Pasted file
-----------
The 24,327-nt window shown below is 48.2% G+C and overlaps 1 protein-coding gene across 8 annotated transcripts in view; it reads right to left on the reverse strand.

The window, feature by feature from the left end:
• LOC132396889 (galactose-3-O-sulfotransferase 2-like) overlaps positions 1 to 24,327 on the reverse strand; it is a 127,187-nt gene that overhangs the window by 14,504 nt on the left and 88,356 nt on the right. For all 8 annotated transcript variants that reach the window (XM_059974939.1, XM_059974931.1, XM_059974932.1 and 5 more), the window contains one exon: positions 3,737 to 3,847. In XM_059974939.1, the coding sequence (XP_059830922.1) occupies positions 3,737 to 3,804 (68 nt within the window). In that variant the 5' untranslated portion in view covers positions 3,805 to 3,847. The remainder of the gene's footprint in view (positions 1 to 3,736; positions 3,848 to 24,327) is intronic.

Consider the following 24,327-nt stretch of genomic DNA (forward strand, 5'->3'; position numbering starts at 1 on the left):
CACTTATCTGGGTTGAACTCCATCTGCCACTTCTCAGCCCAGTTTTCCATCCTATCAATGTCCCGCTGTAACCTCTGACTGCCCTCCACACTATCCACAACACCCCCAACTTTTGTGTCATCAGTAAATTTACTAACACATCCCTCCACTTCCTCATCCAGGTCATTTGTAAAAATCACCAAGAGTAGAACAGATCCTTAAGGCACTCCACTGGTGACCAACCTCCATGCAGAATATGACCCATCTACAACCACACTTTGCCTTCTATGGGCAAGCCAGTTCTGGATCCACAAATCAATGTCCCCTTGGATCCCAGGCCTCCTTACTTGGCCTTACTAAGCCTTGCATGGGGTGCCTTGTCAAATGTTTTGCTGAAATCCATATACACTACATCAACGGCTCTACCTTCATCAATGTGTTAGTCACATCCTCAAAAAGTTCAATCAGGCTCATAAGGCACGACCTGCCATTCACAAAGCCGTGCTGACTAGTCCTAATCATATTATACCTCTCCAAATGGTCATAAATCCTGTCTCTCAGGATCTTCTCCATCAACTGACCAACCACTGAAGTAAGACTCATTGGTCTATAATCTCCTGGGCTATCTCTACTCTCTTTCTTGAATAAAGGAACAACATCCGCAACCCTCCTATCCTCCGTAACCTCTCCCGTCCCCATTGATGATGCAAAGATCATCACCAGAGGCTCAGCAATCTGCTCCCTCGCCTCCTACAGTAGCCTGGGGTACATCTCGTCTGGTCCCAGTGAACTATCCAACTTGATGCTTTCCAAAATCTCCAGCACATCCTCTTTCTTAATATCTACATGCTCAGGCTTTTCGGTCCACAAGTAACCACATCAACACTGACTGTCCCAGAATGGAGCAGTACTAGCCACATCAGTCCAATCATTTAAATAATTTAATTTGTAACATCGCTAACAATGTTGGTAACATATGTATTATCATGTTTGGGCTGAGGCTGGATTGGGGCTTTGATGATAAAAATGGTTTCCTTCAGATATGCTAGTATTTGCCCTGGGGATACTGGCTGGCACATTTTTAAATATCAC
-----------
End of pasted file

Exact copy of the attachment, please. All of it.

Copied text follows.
The 24,327-nt window shown below is 48.2% G+C and overlaps 1 protein-coding gene across 8 annotated transcripts in view; it reads right to left on the reverse strand.

The window, feature by feature from the left end:
• LOC132396889 (galactose-3-O-sulfotransferase 2-like) overlaps positions 1 to 24,327 on the reverse strand; it is a 127,187-nt gene that overhangs the window by 14,504 nt on the left and 88,356 nt on the right. For all 8 annotated transcript variants that reach the window (XM_059974939.1, XM_059974931.1, XM_059974932.1 and 5 more), the window contains one exon: positions 3,737 to 3,847. In XM_059974939.1, the coding sequence (XP_059830922.1) occupies positions 3,737 to 3,804 (68 nt within the window). In that variant the 5' untranslated portion in view covers positions 3,805 to 3,847. The remainder of the gene's footprint in view (positions 1 to 3,736; positions 3,848 to 24,327) is intronic.

Consider the following 24,327-nt stretch of genomic DNA (forward strand, 5'->3'; position numbering starts at 1 on the left):
CACTTATCTGGGTTGAACTCCATCTGCCACTTCTCAGCCCAGTTTTCCATCCTATCAATGTCCCGCTGTAACCTCTGACTGCCCTCCACACTATCCACAACACCCCCAACTTTTGTGTCATCAGTAAATTTACTAACACATCCCTCCACTTCCTCATCCAGGTCATTTGTAAAAATCACCAAGAGTAGAACAGATCCTTAAGGCACTCCACTGGTGACCAACCTCCATGCAGAATATGACCCATCTACAACCACACTTTGCCTTCTATGGGCAAGCCAGTTCTGGATCCACAAATCAATGTCCCCTTGGATCCCAGGCCTCCTTACTTGGCCTTACTAAGCCTTGCATGGGGTGCCTTGTCAAATGTTTTGCTGAAATCCATATACACTACATCAACGGCTCTACCTTCATCAATGTGTTAGTCACATCCTCAAAAAGTTCAATCAGGCTCATAAGGCACGACCTGCCATTCACAAAGCCGTGCTGACTAGTCCTAATCATATTATACCTCTCCAAATGGTCATAAATCCTGTCTCTCAGGATCTTCTCCATCAACTGACCAACCACTGAAGTAAGACTCATTGGTCTATAATCTCCTGGGCTATCTCTACTCTCTTTCTTGAATAAAGGAACAACATCCGCAACCCTCCTATCCTCCGTAACCTCTCCCGTCCCCATTGATGATGCAAAGATCATCACCAGAGGCTCAGCAATCTGCTCCCTCGCCTCCTACAGTAGCCTGGGGTACATCTCGTCTGGTCCCAGTGAACTATCCAACTTGATGCTTTCCAAAATCTCCAGCACATCCTCTTTCTTAATATCTACATGCTCAGGCTTTTCGGTCCACAAGTAACCACATCAACACTGACTGTCCCAGAATGGAGCAGTACTAGCCACATCAGTCCAATCATTTAAATAATTTAATTTGTAACATCGCTAACAATGTTGGTAACATATGTATTATCATGTTTGGGCTGAGGCTGGATTGGGGCTTTGATGATAAAAATGGTTTCCTTCAGATATGCTAGTATTTGCCCTGGGGATACTGGCTGGCACATTTTTAAATATCAC